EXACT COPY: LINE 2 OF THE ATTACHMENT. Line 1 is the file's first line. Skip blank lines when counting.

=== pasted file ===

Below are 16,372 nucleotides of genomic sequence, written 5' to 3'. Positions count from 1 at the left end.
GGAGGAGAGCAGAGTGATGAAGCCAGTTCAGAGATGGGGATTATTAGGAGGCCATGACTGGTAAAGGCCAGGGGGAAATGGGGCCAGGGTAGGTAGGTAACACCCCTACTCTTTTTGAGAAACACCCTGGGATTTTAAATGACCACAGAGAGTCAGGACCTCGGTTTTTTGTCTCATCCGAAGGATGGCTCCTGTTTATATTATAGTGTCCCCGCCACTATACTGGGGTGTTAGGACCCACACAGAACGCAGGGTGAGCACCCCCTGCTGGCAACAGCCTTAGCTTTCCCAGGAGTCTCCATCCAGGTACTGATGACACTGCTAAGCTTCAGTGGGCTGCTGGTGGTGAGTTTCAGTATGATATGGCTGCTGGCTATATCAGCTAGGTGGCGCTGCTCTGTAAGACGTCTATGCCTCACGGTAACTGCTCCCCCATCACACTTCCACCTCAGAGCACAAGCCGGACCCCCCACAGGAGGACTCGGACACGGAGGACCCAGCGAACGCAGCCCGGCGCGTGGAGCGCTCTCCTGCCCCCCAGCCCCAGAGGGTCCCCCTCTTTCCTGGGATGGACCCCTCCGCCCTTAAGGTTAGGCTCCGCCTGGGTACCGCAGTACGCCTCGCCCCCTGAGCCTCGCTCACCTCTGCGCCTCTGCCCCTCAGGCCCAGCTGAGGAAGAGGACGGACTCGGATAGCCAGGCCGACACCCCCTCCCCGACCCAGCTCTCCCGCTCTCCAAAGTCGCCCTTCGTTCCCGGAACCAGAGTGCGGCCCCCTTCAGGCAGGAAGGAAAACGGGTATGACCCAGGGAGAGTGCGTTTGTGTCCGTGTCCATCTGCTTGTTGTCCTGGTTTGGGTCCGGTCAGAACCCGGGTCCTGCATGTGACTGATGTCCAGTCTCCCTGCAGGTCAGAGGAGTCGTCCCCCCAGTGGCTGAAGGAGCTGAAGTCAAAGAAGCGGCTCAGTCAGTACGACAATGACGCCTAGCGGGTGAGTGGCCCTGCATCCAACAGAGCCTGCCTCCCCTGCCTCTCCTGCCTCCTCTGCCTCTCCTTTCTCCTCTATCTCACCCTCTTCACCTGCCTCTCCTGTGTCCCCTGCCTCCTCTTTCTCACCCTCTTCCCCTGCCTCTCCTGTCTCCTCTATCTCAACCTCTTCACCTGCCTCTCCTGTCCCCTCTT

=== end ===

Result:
GGAGGAGAGCAGAGTGATGAAGCCAGTTCAGAGATGGGGATTATTAGGAGGCCATGACTGGTAAAGGCCAGGGGGAAATGGGGCCAGGGTAGGTAGGTAACACCCCTACTCTTTTTGAGAAACACCCTGGGATTTTAAATGACCACAGAGAGTCAGGACCTCGGTTTTTTGTCTCATCCGAAGGATGGCTCCTGTTTATATTATAGTGTCCCCGCCACTATACTGGGGTGTTAGGACCCACACAGAACGCAGGGTGAGCACCCCCTGCTGGCAACAGCCTTAGCTTTCCCAGGAGTCTCCATCCAGGTACTGATGACACTGCTAAGCTTCAGTGGGCTGCTGGTGGTGAGTTTCAGTATGATATGGCTGCTGGCTATATCAGCTAGGTGGCGCTGCTCTGTAAGACGTCTATGCCTCACGGTAACTGCTCCCCCATCACACTTCCACCTCAGAGCACAAGCCGGACCCCCCACAGGAGGACTCGGACACGGAGGACCCAGCGAACGCAGCCCGGCGCGTGGAGCGCTCTCCTGCCCCCCAGCCCCAGAGGGTCCCCCTCTTTCCTGGGATGGACCCCTCCGCCCTTAAGGTTAGGCTCCGCCTGGGTACCGCAGTACGCCTCGCCCCCTGAGCCTCGCTCACCTCTGCGCCTCTGCCCCTCAGGCCCAGCTGAGGAAGAGGACGGACTCGGATAGCCAGGCCGACACCCCCTCCCCGACCCAGCTCTCCCGCTCTCCAAAGTCGCCCTTCGTTCCCGGAACCAGAGTGCGGCCCCCTTCAGGCAGGAAGGAAAACGGGTATGACCCAGGGAGAGTGCGTTTGTGTCCGTGTCCATCTGCTTGTTGTCCTGGTTTGGGTCCGGTCAGAACCCGGGTCCTGCATGTGACTGATGTCCAGTCTCCCTGCAGGTCAGAGGAGTCGTCCCCCCAGTGGCTGAAGGAGCTGAAGTCAAAGAAGCGGCTCAGTCAGTACGACAATGACGCCTAGCGGGTGAGTGGCCCTGCATCCAACAGAGCCTGCCTCCCCTGCCTCTCCTGCCTCCTCTGCCTCTCCTTTCTCCTCTATCTCACCCTCTTCACCTGCCTCTCCTGTGTCCCCTGCCTCCTCTTTCTCACCCTCTTCCCCTGCCTCTCCTGTCTCCTCTATCTCAACCTCTTCACCTGCCTCTCCTGTCCCCTCTT